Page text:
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Living and teaching in Hangzhou

First Night, First Day in Hangzhou

CHINA | Saturday, 4 April 2015 | Views [249]

First Meal

First Meal

First Night, First Day In Hangzhou


Perhaps because it came after our 15 hour flight, the longest part of arriving seemed to be the 5 hours it took to get from Shanghai to Hangzhou. We passed through customs and our hosts met us without incident, but we got caught up in Friday night traffic before the Qingming Festival Holiday Weekend. Introducing their English names, our hosts became “Charlie” and “Ann.” They say they take such names because it is easier, so I asked if I could have a Chinese name for the same reason and after serious thought on the subject, “Ann” gave me the name “Meishali” which reflects a blooming plant called “wintersweet” and bears some relationship to our name “Meredith.”


Before long, Rob and I began to fade out in the back seat, with the radio on and the chatter in the front seat to lull us. The scenery was lush, plantings of blooming trees and heavily pruned ones at that, gave an orderly feeling. Flat fields, some blooming in yellow rapeseed, some flooded grids of plantings, spread out in the mist and light rain between heavily developed areas, older manufacturing and newer constructions. There was much water in canals and in rivers, with barges bringing goods all the way from Hangzhou to Beijing. Once in Hangzhou, the terrain shifted to include some irregular mountainous outcroppings with terraced tea farms even right up to the roads.   Laughing, talking farm women in colorful clothing were walking along the steep wet road coming off these terraces with their bundles of picked tea as darkness fell upon us.


Finally we arrived at our modern hotel just at the edge of the campus of the School of Architecture. This interesting building is but one of many built here by Wang Shu, a Pritzker Prize winning architect. Though lively design, it had us stumped for a while with our suitcases and exhaustion, wandering in the labyrinthine maze of walkways and stairs between sections, among pools. Eventually we left our bags in our new home base and headed out for a magnificent meal at a nearby restaurant with our hosts and several of their friends from the China College of Art. We especially enjoyed the “broad beans,” “Spring Bamboo,” “Chinese Yam and Fungi,” and a version of water spinach. There was also an entire fish and a stewed chicken with shrimp and fish that we vegetarians left for our hosts to enjoy. They introduced us to a locally produced “yellow wine” which is a rice wine, Kuaijishan Shaoxing Wine, and we all laughed to think it might help us sleep, having been up already 28 hours.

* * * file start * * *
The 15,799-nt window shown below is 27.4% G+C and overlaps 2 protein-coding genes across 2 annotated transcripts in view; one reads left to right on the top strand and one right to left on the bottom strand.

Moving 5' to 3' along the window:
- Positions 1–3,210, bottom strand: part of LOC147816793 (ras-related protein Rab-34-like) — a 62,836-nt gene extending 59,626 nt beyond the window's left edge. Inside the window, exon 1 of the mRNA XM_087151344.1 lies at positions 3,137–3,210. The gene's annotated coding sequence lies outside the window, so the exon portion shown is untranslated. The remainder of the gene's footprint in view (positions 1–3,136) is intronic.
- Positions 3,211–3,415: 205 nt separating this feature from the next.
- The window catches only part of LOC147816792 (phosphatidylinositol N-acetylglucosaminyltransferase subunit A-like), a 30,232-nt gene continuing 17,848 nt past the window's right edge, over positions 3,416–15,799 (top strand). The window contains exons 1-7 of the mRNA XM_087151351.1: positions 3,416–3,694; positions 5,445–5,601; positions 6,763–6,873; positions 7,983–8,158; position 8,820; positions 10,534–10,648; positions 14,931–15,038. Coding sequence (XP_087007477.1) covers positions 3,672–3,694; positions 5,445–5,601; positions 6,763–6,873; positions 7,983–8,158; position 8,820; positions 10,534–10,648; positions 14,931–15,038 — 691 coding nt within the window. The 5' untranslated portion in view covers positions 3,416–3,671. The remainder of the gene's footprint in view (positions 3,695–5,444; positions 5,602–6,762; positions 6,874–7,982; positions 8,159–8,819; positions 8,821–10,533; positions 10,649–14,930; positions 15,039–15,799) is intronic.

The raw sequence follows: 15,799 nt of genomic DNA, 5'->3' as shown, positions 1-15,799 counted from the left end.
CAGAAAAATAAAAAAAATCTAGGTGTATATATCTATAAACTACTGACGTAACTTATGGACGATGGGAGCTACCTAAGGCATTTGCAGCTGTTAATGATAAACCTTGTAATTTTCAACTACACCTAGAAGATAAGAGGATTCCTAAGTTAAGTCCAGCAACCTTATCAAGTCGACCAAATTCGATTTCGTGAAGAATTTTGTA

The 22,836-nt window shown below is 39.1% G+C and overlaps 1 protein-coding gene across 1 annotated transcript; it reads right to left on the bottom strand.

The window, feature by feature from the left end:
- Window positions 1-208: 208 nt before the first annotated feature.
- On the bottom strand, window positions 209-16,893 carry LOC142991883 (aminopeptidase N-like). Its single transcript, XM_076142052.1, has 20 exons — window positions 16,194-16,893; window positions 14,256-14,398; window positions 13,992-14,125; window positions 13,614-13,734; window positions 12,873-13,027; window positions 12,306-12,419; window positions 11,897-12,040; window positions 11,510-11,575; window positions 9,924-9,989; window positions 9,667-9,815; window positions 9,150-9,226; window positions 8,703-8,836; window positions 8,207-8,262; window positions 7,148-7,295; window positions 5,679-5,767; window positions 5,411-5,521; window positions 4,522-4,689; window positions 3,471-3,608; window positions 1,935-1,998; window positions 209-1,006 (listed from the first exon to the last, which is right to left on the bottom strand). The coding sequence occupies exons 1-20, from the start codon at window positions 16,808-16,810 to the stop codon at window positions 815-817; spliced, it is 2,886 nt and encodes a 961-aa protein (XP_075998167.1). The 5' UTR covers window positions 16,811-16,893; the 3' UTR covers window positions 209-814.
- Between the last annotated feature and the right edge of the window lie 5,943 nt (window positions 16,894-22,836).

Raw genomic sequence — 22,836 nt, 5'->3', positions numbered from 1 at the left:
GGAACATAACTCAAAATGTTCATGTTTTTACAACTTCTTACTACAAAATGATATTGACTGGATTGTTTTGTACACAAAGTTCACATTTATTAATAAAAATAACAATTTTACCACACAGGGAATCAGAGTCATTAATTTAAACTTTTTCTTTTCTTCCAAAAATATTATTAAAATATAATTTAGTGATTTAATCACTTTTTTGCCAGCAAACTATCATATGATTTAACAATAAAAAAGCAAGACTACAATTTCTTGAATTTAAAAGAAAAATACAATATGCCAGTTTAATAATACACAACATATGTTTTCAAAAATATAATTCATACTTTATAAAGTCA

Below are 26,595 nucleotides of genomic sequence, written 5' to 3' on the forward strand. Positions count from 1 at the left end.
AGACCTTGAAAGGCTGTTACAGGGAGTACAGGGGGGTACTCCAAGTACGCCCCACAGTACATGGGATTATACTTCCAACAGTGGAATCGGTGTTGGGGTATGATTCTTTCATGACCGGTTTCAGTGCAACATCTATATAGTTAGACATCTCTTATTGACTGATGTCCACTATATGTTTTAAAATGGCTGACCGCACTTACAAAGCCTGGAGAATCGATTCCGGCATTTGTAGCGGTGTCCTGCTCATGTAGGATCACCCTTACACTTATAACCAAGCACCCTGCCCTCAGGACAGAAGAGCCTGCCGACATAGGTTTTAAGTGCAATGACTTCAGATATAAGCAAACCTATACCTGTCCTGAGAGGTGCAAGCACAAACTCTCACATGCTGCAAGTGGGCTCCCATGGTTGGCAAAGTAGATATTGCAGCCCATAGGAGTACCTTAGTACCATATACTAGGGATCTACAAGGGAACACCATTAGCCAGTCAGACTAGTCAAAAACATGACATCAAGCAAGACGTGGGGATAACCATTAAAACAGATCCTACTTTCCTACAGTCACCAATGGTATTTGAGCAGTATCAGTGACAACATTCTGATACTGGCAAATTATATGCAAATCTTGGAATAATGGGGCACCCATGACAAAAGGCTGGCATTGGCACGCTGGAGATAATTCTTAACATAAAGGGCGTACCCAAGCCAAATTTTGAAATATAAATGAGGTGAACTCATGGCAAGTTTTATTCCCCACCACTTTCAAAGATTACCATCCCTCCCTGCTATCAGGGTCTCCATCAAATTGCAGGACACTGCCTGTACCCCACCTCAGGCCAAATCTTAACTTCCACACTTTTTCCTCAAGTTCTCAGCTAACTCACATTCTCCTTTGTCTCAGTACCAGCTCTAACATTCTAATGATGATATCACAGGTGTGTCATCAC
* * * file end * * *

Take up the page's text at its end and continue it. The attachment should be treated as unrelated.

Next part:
One more adventure before we finally got our bags unpacked and our heads on the pillows: a chaperoned trip to the largest area shopping mall market near campus to pick up a few things that would tide us through the morning. This huge building houses clothing, housewares and a wide array of groceries, including fresh fruits, vegetables, meats, baked goods, and packaged foods.


As it turned out, we had breakfast provided to us at the hotel. We slept a normal night’s worth, and got up to an offering of noodles, eggs, pickled vegetable, sweet potato, and sautéed greens, along with fruits and rice starch soup, packages of sweet cakes of various types, and fresh green tea. It was a lovely start to the day. This first day is a quiet one for us, the morning spent walking around campus near the hotel, investigating the buildings in the School of Architecture and the Design School. Observing the morning crew of workers who clean and maintain the grounds, using traditional bamboo sweeping brooms, mops and pruning saws. There is a mixture of families, couples, and young people walking around campus to enjoy the blooming trees and shrubs, taking pictures of themselves and the place. We hear that many people are spending the holiday at West Lake, but there are plenty of people here as well. By accident, we came upon a cash machine and used it, along with discovering an art supply store and picking up a few things.


Our quiet day continued with a return trip to the store, just to see if we could find our way there, an experimental vegetable bun from the grocery, and the purchase of a clothes hanging apparatus so we can hang our wash the way everyone does here. Then we napped, and will find our way to an evening meal. Day one was a mix of gray, mist, rain, and the occasional sun that heats up the cool damp immediately. We have no grand plan other than to adjust to the place again tomorrow.


Tags: architecture, china academy of art, food, hangzhou

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